Public heroes

I’ve written before about imperfect heroes, super public figures we've admired only to discover their feet of clay, personal or professional. Once in a while, we think we've found the perfect hero — Gandhi, the Rev. Martin Luther King Jr., recently Nelson Mandela. Often we are chastened by revelations that are inconsistent with his or her presumed perfection. Is perfection a naive notion?

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I'm reminded of the subject, reading Ted Koppel’s NPR interview that suggests Mandela's widely acclaimed — and deserved — perfection might have been because he was imprisoned for 27 years in mid-maturity and thus kept from the common inevitable wrongdoings that might have sullied his assumed perfection. For almost three decades he was hidden from opportunities and scrutiny that often turns perfect heroes into mere fallible mortals. That is a curiously cynical and self-defeating idea because we won't ever know what might have been the case had his life been different. More importantly, even if he might have sinned (who has not?), would that fact have changed the reality of his remarkable accomplishments?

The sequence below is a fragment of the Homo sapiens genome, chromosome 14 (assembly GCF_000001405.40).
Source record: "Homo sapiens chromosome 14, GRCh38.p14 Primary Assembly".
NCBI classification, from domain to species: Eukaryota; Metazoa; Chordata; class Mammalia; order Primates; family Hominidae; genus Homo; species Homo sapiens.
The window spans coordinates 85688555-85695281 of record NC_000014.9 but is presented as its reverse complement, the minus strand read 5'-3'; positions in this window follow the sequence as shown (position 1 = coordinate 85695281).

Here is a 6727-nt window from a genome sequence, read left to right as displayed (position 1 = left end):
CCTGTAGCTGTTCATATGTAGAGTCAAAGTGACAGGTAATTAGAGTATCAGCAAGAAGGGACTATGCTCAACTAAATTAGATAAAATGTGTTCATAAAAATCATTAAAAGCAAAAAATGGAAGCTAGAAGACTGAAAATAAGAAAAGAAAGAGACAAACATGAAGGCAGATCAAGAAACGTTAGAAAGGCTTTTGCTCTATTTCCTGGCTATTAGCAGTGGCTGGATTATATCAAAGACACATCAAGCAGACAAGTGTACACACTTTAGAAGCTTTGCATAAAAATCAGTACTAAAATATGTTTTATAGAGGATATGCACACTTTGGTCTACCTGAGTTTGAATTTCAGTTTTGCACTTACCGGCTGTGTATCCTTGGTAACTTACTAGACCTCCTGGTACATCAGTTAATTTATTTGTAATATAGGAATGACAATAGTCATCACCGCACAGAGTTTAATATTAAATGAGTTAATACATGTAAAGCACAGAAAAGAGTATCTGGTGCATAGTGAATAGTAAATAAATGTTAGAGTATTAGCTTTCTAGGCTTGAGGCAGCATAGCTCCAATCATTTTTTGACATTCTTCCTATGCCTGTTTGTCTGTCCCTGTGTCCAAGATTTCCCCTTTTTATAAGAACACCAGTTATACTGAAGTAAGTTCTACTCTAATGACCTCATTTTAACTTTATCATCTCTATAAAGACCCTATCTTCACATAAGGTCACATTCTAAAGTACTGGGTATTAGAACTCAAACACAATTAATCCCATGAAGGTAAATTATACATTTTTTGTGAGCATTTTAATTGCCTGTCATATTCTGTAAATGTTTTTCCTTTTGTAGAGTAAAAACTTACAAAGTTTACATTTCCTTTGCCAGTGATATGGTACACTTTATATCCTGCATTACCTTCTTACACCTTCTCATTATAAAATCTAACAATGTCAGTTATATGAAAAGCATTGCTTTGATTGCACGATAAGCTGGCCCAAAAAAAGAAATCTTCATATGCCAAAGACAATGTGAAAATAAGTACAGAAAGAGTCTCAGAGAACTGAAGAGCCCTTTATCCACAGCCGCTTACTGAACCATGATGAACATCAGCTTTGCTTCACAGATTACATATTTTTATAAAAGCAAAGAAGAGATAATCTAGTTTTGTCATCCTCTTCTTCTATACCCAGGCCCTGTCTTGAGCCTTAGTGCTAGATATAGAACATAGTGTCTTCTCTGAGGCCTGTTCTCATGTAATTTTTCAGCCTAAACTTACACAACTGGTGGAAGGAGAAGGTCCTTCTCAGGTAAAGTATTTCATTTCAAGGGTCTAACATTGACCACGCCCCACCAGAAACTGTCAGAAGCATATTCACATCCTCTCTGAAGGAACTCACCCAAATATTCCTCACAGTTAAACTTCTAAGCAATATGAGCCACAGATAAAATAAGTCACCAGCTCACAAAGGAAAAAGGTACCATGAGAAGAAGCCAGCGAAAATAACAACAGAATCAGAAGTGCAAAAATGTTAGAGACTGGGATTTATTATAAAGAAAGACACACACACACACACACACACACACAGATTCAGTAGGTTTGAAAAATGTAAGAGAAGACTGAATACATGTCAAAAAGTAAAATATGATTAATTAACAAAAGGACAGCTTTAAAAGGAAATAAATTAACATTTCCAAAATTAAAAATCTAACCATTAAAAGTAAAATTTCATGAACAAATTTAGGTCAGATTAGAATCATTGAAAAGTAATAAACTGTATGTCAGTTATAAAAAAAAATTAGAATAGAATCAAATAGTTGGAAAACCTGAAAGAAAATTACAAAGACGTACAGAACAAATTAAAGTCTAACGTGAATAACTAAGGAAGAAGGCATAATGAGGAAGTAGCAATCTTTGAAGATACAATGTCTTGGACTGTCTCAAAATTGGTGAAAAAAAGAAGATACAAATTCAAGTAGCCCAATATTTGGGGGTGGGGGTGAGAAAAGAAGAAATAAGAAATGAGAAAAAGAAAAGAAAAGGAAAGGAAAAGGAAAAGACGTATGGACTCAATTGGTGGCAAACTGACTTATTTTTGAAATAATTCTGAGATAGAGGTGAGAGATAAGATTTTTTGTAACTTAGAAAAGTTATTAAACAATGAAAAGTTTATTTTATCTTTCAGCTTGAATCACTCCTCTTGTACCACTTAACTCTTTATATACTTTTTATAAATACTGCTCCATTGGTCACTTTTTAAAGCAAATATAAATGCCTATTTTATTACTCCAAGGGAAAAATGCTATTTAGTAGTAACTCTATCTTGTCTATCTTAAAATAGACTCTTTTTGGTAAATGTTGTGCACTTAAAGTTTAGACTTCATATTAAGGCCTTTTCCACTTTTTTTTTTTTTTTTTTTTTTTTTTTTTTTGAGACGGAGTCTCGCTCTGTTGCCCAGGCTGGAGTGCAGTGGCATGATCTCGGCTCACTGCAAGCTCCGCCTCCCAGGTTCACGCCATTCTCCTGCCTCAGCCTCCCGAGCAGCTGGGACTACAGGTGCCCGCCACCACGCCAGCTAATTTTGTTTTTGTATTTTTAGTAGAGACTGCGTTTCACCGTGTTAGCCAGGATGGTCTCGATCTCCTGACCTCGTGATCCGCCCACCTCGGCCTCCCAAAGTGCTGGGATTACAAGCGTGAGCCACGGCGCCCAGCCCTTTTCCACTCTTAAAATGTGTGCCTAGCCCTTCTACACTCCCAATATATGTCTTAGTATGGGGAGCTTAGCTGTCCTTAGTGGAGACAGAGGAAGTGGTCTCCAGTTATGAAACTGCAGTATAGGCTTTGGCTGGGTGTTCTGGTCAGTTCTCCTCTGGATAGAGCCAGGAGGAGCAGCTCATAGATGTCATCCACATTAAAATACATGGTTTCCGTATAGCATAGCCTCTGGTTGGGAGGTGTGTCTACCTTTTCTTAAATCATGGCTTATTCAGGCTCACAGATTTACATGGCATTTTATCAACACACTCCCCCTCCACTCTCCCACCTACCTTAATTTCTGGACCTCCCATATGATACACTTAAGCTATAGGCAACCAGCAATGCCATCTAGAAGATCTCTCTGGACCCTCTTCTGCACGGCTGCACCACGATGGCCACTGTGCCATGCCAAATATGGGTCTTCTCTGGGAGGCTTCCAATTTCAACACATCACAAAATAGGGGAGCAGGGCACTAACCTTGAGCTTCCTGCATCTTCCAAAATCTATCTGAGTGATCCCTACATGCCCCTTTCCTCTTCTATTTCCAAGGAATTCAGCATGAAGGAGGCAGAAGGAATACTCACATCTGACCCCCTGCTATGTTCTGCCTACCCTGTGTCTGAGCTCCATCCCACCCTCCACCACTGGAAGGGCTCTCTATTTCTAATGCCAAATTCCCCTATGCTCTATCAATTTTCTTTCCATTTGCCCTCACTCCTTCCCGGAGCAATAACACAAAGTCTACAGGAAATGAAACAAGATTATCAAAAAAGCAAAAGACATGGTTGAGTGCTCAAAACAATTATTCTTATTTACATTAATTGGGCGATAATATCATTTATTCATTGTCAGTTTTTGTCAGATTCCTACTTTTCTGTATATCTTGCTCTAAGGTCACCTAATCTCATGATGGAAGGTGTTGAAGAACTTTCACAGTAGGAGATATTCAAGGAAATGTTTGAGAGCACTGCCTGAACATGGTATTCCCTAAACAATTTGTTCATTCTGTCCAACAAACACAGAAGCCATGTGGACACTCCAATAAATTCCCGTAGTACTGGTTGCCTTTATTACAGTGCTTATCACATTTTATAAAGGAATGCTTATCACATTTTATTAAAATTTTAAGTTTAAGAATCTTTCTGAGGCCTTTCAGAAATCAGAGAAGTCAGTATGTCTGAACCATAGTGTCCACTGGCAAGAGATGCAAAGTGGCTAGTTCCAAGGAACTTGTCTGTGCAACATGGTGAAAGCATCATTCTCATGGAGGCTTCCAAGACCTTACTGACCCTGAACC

Perhaps we must simply recognize heroic acts, such as Mandela’s, for what they are and, like Oskar Schindler, discount the imperfections. In Mandela’s words, “I’m not a saint unless you think of a saint as a sinner who keeps on trying.”

Goldfarb is a Washington, D.C., and Miami-based attorney and author. His book Perfect Villains, Imperfect Heroes has been optioned for a movie.